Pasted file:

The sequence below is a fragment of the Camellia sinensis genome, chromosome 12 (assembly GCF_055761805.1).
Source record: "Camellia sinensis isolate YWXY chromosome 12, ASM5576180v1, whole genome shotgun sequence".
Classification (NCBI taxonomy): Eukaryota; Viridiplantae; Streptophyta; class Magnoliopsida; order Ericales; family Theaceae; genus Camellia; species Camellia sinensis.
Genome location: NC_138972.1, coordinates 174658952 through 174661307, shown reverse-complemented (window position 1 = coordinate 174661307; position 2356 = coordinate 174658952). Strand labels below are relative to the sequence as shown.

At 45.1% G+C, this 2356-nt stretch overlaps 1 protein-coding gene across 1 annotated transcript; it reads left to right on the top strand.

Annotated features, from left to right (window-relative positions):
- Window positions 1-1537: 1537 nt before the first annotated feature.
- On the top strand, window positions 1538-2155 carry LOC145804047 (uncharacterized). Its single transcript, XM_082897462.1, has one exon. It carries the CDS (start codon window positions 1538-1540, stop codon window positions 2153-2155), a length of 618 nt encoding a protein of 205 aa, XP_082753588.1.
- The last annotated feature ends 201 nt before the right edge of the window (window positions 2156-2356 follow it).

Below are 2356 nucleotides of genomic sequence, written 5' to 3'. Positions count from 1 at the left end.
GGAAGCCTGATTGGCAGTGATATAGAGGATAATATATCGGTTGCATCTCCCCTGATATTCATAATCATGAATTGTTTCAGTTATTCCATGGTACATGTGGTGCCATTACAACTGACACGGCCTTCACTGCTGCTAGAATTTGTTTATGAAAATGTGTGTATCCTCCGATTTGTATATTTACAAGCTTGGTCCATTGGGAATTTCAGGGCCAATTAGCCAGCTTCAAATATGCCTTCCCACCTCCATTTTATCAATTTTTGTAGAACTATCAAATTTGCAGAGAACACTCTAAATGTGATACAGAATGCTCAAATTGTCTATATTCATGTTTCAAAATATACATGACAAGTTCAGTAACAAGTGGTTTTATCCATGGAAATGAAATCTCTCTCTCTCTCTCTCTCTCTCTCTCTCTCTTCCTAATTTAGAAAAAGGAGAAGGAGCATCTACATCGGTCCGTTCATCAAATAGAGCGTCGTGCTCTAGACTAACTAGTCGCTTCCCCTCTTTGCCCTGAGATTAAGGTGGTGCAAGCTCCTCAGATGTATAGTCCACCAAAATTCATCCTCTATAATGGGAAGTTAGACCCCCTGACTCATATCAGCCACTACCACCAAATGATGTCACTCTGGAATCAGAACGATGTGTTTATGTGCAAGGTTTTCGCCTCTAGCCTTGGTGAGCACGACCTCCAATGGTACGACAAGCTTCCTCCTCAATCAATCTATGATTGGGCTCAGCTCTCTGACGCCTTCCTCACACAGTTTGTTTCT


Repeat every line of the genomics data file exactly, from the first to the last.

The sequence below is a fragment of the Camellia sinensis genome, chromosome 12 (assembly GCF_055761805.1).
Source record: "Camellia sinensis isolate YWXY chromosome 12, ASM5576180v1, whole genome shotgun sequence".
Classification (NCBI taxonomy): Eukaryota; Viridiplantae; Streptophyta; class Magnoliopsida; order Ericales; family Theaceae; genus Camellia; species Camellia sinensis.
Genome location: NC_138972.1, coordinates 174658952 through 174661307, shown reverse-complemented (window position 1 = coordinate 174661307; position 2356 = coordinate 174658952). Strand labels below are relative to the sequence as shown.

At 45.1% G+C, this 2356-nt stretch overlaps 1 protein-coding gene across 1 annotated transcript; it reads left to right on the top strand.

Annotated features, from left to right (window-relative positions):
- Window positions 1-1537: 1537 nt before the first annotated feature.
- On the top strand, window positions 1538-2155 carry LOC145804047 (uncharacterized). Its single transcript, XM_082897462.1, has one exon. It carries the CDS (start codon window positions 1538-1540, stop codon window positions 2153-2155), a length of 618 nt encoding a protein of 205 aa, XP_082753588.1.
- The last annotated feature ends 201 nt before the right edge of the window (window positions 2156-2356 follow it).

Below are 2356 nucleotides of genomic sequence, written 5' to 3'. Positions count from 1 at the left end.
GGAAGCCTGATTGGCAGTGATATAGAGGATAATATATCGGTTGCATCTCCCCTGATATTCATAATCATGAATTGTTTCAGTTATTCCATGGTACATGTGGTGCCATTACAACTGACACGGCCTTCACTGCTGCTAGAATTTGTTTATGAAAATGTGTGTATCCTCCGATTTGTATATTTACAAGCTTGGTCCATTGGGAATTTCAGGGCCAATTAGCCAGCTTCAAATATGCCTTCCCACCTCCATTTTATCAATTTTTGTAGAACTATCAAATTTGCAGAGAACACTCTAAATGTGATACAGAATGCTCAAATTGTCTATATTCATGTTTCAAAATATACATGACAAGTTCAGTAACAAGTGGTTTTATCCATGGAAATGAAATCTCTCTCTCTCTCTCTCTCTCTCTCTCTCTCTTCCTAATTTAGAAAAAGGAGAAGGAGCATCTACATCGGTCCGTTCATCAAATAGAGCGTCGTGCTCTAGACTAACTAGTCGCTTCCCCTCTTTGCCCTGAGATTAAGGTGGTGCAAGCTCCTCAGATGTATAGTCCACCAAAATTCATCCTCTATAATGGGAAGTTAGACCCCCTGACTCATATCAGCCACTACCACCAAATGATGTCACTCTGGAATCAGAACGATGTGTTTATGTGCAAGGTTTTCGCCTCTAGCCTTGGTGAGCACGACCTCCAATGGTACGACAAGCTTCCTCCTCAATCAATCTATGATTGGGCTCAGCTCTCTGACGCCTTCCTCACACAGTTTGTTTCT